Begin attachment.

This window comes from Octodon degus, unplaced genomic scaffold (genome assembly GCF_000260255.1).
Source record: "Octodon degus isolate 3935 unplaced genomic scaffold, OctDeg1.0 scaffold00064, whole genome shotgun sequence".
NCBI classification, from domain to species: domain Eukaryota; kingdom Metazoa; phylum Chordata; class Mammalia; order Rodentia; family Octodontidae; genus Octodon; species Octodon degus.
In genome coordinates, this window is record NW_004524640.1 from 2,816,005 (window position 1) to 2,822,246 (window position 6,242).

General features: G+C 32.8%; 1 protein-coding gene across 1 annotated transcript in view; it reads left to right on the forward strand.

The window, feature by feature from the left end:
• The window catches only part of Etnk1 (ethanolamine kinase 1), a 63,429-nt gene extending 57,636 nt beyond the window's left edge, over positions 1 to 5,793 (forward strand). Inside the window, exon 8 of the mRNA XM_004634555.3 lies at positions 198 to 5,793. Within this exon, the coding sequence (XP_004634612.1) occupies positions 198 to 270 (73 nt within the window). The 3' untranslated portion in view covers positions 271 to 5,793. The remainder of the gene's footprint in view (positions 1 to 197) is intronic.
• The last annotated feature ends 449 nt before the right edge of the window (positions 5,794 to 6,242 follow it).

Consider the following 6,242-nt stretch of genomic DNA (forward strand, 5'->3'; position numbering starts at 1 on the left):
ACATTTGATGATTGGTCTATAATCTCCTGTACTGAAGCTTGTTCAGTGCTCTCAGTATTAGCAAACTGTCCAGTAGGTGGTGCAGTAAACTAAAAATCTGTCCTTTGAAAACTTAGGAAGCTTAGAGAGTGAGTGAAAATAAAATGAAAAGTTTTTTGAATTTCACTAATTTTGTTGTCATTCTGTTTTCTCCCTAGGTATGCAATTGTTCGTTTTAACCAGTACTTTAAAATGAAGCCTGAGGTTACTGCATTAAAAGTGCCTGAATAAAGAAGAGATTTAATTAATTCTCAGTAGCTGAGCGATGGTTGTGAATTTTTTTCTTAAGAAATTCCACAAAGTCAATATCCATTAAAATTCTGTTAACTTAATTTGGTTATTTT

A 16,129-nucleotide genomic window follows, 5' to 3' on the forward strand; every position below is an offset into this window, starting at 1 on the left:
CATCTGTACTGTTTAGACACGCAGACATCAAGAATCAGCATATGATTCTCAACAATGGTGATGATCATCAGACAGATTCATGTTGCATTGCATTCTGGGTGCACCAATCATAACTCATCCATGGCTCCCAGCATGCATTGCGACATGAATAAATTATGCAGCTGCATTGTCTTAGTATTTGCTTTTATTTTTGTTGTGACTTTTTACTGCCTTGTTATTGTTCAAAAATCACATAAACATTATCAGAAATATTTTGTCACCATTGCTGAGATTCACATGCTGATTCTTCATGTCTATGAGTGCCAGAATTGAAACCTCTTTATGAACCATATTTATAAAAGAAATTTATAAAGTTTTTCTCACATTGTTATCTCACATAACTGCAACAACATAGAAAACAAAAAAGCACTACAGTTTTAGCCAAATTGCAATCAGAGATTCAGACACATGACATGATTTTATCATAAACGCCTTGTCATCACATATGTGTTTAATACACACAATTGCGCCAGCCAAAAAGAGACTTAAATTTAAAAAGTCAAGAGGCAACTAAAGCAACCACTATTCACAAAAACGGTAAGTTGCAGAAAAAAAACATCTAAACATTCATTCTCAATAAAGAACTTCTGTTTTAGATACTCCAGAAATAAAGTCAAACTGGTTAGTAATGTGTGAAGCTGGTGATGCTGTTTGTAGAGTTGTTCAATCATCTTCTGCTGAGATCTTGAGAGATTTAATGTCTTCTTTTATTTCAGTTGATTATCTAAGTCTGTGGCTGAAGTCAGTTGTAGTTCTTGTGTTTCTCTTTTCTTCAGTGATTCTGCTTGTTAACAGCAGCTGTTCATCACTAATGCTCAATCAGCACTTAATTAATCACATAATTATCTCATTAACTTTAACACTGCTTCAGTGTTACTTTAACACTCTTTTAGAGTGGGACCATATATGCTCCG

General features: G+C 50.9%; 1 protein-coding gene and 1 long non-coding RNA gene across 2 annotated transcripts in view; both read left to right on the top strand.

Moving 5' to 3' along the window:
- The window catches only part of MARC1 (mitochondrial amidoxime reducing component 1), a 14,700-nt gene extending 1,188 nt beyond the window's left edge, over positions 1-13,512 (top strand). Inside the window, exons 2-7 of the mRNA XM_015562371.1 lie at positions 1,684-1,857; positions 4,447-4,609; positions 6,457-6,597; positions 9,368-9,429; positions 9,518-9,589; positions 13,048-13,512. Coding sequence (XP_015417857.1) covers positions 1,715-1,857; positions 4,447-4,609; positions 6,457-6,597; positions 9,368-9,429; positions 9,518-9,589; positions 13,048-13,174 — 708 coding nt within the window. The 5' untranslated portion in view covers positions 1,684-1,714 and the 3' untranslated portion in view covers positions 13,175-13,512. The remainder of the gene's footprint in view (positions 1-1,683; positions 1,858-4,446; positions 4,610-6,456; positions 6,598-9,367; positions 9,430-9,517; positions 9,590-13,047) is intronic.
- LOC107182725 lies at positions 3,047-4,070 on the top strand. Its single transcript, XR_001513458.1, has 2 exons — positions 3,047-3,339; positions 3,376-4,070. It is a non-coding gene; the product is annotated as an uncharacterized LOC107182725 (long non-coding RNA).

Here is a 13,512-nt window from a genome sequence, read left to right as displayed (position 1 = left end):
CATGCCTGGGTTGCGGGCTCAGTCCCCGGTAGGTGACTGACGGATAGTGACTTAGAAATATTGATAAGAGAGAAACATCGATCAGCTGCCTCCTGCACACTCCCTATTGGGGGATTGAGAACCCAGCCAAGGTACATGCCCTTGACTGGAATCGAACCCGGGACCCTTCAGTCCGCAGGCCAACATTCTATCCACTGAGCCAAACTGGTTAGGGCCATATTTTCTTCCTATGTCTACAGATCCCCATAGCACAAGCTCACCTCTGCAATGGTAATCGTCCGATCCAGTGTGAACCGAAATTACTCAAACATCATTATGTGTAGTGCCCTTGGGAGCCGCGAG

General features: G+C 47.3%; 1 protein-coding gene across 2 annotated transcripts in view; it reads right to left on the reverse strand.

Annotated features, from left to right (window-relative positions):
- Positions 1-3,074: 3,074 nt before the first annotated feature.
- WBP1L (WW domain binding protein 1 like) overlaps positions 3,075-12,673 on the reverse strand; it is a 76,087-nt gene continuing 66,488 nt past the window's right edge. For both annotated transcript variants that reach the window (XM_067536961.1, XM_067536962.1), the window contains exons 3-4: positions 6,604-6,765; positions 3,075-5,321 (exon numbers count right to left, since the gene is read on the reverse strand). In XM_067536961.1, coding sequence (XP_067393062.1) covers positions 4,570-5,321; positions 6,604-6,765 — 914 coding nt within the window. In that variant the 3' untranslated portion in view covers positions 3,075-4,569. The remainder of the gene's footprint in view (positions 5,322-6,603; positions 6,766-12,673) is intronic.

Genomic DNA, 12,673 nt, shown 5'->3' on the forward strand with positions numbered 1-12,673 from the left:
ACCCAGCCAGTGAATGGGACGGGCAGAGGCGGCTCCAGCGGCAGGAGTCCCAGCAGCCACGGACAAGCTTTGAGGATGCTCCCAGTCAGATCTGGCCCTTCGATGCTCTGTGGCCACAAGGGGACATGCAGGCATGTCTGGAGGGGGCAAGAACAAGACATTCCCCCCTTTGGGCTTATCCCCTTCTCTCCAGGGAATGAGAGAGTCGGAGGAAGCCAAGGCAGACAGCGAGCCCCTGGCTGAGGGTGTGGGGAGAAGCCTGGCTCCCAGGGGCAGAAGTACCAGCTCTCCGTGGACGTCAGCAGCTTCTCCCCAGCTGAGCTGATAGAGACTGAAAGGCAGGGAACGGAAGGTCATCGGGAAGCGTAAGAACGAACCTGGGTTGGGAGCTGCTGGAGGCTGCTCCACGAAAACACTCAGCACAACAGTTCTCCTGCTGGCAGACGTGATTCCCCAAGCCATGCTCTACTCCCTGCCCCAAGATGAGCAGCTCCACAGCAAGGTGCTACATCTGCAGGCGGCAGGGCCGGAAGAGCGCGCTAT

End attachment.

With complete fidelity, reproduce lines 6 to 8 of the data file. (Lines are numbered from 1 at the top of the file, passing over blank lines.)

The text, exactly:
The window, feature by feature from the left end:
• The window catches only part of Etnk1 (ethanolamine kinase 1), a 63,429-nt gene extending 57,636 nt beyond the window's left edge, over positions 1 to 5,793 (forward strand). Inside the window, exon 8 of the mRNA XM_004634555.3 lies at positions 198 to 5,793. Within this exon, the coding sequence (XP_004634612.1) occupies positions 198 to 270 (73 nt within the window). The 3' untranslated portion in view covers positions 271 to 5,793. The remainder of the gene's footprint in view (positions 1 to 197) is intronic.
• The last annotated feature ends 449 nt before the right edge of the window (positions 5,794 to 6,242 follow it).